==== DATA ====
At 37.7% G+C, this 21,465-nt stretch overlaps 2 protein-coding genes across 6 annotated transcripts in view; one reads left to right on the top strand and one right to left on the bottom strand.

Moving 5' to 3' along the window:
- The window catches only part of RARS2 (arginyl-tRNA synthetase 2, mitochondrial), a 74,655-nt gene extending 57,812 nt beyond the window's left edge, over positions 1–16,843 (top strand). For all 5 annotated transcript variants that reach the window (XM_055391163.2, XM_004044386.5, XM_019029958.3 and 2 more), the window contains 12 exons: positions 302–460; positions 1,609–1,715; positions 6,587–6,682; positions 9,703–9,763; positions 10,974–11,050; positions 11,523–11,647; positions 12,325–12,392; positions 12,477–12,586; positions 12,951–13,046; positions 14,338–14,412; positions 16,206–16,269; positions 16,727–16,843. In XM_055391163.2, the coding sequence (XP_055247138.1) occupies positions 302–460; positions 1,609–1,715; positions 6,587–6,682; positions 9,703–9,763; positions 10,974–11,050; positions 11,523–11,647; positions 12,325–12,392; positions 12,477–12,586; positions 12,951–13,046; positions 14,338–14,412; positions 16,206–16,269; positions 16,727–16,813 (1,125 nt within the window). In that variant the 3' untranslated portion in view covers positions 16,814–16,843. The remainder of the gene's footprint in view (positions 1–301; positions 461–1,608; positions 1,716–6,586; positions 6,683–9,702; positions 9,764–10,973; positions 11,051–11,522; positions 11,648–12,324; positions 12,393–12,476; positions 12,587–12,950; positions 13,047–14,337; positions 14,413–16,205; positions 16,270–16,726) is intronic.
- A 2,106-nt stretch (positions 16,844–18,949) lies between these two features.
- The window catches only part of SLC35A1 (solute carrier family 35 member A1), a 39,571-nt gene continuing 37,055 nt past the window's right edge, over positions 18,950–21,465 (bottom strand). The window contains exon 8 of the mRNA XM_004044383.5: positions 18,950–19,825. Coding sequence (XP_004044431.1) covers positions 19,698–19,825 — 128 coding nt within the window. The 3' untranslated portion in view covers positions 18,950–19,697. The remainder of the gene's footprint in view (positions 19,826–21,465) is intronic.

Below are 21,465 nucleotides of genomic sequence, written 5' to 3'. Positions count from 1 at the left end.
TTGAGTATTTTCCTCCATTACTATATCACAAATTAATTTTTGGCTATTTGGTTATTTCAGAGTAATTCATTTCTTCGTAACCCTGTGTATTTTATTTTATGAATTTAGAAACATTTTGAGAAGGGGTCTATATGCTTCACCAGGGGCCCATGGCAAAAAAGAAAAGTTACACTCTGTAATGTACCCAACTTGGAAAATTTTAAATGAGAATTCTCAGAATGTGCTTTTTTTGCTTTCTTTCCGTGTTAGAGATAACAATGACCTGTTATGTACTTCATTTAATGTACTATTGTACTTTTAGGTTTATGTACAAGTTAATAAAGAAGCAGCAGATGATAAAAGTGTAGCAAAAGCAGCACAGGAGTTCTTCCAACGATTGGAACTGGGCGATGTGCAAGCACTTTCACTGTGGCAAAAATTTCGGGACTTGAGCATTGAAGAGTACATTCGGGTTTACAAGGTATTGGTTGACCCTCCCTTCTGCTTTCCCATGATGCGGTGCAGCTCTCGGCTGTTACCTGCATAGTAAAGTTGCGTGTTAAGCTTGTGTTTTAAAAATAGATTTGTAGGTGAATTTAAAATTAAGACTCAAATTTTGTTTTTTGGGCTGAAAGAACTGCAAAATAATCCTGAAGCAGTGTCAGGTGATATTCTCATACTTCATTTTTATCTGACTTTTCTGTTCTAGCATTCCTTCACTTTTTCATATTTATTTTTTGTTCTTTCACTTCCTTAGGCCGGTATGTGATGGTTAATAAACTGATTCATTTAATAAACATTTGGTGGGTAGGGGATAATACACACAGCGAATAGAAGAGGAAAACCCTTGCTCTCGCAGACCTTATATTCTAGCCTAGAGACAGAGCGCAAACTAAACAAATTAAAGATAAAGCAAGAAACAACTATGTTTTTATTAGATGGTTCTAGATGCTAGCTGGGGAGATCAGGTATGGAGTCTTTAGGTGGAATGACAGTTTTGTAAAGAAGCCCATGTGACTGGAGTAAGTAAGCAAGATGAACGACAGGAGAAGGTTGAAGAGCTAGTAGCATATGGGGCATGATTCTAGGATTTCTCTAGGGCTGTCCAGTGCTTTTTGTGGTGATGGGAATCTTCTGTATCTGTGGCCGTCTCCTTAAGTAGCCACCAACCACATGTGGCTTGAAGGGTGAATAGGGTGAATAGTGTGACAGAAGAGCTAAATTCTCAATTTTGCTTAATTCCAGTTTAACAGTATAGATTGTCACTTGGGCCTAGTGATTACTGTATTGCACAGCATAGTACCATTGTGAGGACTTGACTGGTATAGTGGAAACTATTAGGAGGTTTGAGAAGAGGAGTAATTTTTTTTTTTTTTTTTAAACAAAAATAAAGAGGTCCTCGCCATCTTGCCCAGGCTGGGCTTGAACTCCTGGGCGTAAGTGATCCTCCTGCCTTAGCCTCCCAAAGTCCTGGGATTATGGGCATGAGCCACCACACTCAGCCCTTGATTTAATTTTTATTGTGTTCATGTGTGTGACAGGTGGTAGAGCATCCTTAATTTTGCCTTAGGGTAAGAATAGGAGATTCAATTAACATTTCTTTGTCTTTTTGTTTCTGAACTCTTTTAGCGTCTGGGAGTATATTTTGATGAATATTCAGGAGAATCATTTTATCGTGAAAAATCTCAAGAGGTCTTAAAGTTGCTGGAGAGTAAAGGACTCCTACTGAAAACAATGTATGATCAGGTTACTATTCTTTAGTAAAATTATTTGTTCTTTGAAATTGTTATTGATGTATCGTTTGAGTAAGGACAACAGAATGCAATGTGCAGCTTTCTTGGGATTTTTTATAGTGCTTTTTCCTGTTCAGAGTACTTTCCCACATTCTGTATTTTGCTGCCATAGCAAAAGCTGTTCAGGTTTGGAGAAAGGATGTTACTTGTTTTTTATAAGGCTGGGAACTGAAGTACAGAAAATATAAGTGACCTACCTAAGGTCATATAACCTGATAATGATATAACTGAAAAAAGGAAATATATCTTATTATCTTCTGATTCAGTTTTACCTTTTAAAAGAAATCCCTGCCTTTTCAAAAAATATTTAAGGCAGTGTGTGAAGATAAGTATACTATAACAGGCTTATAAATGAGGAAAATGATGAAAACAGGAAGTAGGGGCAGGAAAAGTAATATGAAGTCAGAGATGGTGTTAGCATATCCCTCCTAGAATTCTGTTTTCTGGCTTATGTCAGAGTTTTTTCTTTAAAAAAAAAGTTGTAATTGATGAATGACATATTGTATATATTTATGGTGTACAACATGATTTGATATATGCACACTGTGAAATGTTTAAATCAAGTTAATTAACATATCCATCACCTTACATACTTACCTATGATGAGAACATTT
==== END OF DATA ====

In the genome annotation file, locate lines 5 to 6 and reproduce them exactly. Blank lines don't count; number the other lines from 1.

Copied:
- The window catches only part of SLC35A1 (solute carrier family 35 member A1), a 39,571-nt gene continuing 37,055 nt past the window's right edge, over positions 18,950–21,465 (bottom strand). The window contains exon 8 of the mRNA XM_004044383.5: positions 18,950–19,825. Coding sequence (XP_004044431.1) covers positions 19,698–19,825 — 128 coding nt within the window. The 3' untranslated portion in view covers positions 18,950–19,697. The remainder of the gene's footprint in view (positions 19,826–21,465) is intronic.

Below are 21,465 nucleotides of genomic sequence, written 5' to 3'. Positions count from 1 at the left end.